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Logo of nihpaAbout Author manuscriptsSubmit a manuscriptHHS Public Access; Author Manuscript; Accepted for publication in peer reviewed journal;
Ophthalmology. Author manuscript; available in PMC 2006 June 2.
Published in final edited form as:
PMCID: PMC1473213

Risk Factors Associated with Age-Related Nuclear and Cortical Cataract

A Case-control Study in the Age-Related Eye Disease Study, AREDS Report No. 5
Age-Related Eye Disease Study Research Group


Objective: To investigate possible risk factors for age-related nuclear and cortical cataracts in participants in the Age-Related Eye Disease Study (AREDS).

Design: Case-control study.

Participants: Of the 4757 persons enrolled in AREDS, 4477 age 60 to 80 years are included in the study.

Main Outcome Measures: Slit-lamp lens photographs were used to classify participants into one of three nuclear opacity groups (moderate nuclear, mild nuclear, and controls), ignoring cortical opacities. Retroillumination lens photographs were used to classify participants into one of three cortical opacity groups (moderate cortical, mild cortical, and controls), ignoring nuclear opacities.

Results: Persons with moderate nuclear opacities were more likely to be female, nonwhite, and smokers and to have large drusen. Moderate nuclear opacities were less common in persons with higher educational status, a history of diabetes, and among those taking nonsteroidal antiinflammatory drugs. Moderate cortical opacities were associated with dark iris color, large drusen, weight change, and, at a borderline level of significance, higher levels of sunlight exposure and use of thyroid hormones. Moderate cortical opacities were less common in persons with higher educational status.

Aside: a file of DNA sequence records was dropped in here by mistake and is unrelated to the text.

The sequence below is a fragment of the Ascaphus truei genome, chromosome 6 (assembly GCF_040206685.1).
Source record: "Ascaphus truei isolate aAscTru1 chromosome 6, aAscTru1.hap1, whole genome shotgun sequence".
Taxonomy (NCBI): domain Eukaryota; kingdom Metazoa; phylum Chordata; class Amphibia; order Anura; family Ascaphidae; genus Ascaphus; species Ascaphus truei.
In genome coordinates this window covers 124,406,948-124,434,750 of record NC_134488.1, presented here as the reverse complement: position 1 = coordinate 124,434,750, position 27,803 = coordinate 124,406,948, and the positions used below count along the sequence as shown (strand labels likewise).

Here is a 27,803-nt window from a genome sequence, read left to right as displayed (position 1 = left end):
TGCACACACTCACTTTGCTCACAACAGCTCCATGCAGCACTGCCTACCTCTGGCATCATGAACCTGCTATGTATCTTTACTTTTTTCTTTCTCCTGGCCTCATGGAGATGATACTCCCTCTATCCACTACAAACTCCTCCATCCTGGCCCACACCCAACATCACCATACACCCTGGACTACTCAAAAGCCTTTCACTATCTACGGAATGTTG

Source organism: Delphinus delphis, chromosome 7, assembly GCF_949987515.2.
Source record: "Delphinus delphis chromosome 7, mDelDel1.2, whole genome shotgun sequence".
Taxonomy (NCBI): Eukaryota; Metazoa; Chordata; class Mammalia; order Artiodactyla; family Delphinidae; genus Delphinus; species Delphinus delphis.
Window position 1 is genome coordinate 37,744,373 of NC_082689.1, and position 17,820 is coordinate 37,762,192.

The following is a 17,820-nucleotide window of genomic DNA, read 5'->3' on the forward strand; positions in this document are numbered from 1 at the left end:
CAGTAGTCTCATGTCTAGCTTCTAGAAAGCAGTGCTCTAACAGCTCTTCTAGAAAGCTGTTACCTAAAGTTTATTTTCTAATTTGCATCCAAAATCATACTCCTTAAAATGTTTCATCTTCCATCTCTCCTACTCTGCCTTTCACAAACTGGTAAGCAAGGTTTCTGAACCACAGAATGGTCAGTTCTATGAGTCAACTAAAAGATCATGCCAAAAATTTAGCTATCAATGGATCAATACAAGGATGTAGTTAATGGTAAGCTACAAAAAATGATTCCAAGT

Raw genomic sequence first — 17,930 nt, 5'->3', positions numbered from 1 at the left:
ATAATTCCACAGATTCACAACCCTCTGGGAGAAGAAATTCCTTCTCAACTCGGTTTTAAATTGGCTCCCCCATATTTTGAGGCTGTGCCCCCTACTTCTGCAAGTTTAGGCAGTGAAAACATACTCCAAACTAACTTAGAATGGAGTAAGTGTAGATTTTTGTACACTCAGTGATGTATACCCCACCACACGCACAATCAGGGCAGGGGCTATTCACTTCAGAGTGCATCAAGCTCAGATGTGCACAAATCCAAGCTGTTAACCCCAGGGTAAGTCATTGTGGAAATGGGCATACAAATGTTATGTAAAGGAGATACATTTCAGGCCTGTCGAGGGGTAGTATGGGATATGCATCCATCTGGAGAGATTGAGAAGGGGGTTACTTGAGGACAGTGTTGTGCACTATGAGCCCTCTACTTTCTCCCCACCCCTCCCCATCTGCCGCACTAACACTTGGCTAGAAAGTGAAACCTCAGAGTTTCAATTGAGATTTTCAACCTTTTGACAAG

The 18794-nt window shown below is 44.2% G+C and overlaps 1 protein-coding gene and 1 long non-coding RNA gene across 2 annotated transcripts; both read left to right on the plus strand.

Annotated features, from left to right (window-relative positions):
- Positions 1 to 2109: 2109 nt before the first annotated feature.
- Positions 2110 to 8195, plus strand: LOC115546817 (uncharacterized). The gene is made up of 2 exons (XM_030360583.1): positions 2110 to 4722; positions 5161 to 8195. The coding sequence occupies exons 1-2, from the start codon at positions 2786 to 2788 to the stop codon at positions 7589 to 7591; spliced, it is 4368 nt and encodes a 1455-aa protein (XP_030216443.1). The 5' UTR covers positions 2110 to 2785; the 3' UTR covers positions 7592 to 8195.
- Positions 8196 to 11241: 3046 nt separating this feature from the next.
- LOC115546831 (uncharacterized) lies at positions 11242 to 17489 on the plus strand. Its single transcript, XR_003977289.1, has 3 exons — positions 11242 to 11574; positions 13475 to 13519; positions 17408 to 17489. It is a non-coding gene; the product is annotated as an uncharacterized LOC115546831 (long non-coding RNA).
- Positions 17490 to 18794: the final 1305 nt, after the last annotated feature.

Conclusion: Consistent findings have now been reported across many studies for gender, educational status, sunlight exposure, and smoking. Our findings that use of nonsteroidal antiinflammatory drugs is inversely associated with nuclear cataract and that dark iris color and use of thyroid hormones may increase cortical cataract risk are less well substantiated and require further investigation. Ophthalmology 2001;108:1400-1408

Visual impairment and blindness from cataract is an important public health problem throughout the world. Age-related cataract accounts for about half of the 32 million cases of blindness worldwide.1 Most persons with severe impairment from cataract are in the developing countries of Asia and Africa, where barriers to cataract surgery are greatest. In developed countries, where cataract surgery is widely available, cataracts are a less frequent cause of blindness but a common cause of visual impairment. In the population-based Baltimore Eye Survey2 and the Salisbury Eye Evaluation Project,3 cataracts were the leading cause of visual impairment (best-corrected visual acuity in the better eye of worse than 20/40 but better than 20/200) among older adults. In both studies, rates of visual impairment from cataract were higher in African Americans than in whites. Although surgical treatment for cataract is effective, the cost of the large number of procedures done each year is high. In the United States, cataract surgery is the most frequently performed surgical procedure in the Medicare program, with approximately 1.35 million cataract operations done each year at a cost of approximately $3.4 billion.4 The identification of modifiable risk factors or interventions that affect the development of cataract could have a large economic impact and reduce rates of blindness and visual impairment throughout the world.